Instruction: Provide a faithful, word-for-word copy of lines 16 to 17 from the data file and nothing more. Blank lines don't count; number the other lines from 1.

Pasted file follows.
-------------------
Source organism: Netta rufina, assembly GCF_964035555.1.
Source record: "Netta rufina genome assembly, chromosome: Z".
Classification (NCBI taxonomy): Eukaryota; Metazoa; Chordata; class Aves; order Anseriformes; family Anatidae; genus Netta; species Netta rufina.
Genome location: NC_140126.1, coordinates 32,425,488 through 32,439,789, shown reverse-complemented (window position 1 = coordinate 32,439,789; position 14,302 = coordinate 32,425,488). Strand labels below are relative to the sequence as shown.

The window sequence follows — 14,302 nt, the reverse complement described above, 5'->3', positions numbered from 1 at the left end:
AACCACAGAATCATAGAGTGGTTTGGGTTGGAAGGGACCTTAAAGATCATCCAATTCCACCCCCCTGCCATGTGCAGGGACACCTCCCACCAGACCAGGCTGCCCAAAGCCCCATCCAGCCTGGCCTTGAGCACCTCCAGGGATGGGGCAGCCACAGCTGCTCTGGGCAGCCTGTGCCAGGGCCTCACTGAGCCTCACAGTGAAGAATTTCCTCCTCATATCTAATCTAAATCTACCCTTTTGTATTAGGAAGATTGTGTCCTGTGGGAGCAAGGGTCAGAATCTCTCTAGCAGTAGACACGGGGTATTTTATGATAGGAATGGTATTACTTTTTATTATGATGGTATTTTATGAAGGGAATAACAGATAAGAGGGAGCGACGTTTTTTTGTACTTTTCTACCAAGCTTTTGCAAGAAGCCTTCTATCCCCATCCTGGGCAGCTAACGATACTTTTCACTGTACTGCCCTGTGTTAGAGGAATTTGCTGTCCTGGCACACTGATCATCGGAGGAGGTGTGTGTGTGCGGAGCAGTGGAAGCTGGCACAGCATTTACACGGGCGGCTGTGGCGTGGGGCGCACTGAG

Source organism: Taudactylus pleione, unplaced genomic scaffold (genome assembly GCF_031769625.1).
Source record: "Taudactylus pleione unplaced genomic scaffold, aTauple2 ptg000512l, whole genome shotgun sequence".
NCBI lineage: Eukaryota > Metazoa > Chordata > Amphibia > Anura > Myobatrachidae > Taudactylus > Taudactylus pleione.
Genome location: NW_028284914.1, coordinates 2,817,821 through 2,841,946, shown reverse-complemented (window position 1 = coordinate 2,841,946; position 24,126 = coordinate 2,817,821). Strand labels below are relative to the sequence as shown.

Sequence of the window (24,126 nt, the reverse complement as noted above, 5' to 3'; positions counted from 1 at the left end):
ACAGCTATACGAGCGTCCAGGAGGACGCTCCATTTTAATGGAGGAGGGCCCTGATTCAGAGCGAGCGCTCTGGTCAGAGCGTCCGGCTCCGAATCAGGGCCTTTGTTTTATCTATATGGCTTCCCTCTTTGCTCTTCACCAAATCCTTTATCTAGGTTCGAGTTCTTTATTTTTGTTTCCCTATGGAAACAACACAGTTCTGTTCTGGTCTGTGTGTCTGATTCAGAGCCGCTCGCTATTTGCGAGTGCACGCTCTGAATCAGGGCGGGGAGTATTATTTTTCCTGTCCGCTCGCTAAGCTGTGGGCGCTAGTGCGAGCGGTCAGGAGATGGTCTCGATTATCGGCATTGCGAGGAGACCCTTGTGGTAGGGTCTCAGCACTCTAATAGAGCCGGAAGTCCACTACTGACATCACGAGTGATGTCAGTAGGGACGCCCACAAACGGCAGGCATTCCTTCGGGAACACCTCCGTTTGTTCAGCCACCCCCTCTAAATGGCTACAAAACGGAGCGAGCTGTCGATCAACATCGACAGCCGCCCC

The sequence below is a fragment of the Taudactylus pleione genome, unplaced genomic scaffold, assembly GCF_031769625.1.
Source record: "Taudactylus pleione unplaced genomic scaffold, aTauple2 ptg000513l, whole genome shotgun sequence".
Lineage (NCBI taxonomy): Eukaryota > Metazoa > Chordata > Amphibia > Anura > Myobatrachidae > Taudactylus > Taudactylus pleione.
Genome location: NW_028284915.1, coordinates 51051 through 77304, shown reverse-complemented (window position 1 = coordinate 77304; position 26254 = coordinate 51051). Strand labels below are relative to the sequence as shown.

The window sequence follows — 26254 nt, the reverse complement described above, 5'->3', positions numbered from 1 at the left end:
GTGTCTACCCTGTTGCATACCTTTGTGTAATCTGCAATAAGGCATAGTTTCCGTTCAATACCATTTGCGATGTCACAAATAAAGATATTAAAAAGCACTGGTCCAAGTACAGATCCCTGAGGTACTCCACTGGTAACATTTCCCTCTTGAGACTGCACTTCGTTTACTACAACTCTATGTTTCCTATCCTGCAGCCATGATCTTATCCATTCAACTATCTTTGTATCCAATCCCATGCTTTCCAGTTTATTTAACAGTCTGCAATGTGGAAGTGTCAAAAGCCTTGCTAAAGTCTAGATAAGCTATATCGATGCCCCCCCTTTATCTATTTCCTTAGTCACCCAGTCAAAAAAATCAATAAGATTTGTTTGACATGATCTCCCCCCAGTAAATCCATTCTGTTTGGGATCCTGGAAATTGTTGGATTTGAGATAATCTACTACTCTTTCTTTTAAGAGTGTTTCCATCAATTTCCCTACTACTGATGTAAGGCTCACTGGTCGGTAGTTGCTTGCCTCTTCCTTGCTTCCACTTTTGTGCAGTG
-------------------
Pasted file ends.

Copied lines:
Genome location: NW_028284915.1, coordinates 51051 through 77304, shown reverse-complemented (window position 1 = coordinate 77304; position 26254 = coordinate 51051). Strand labels below are relative to the sequence as shown.

The window sequence follows — 26254 nt, the reverse complement described above, 5'->3', positions numbered from 1 at the left end: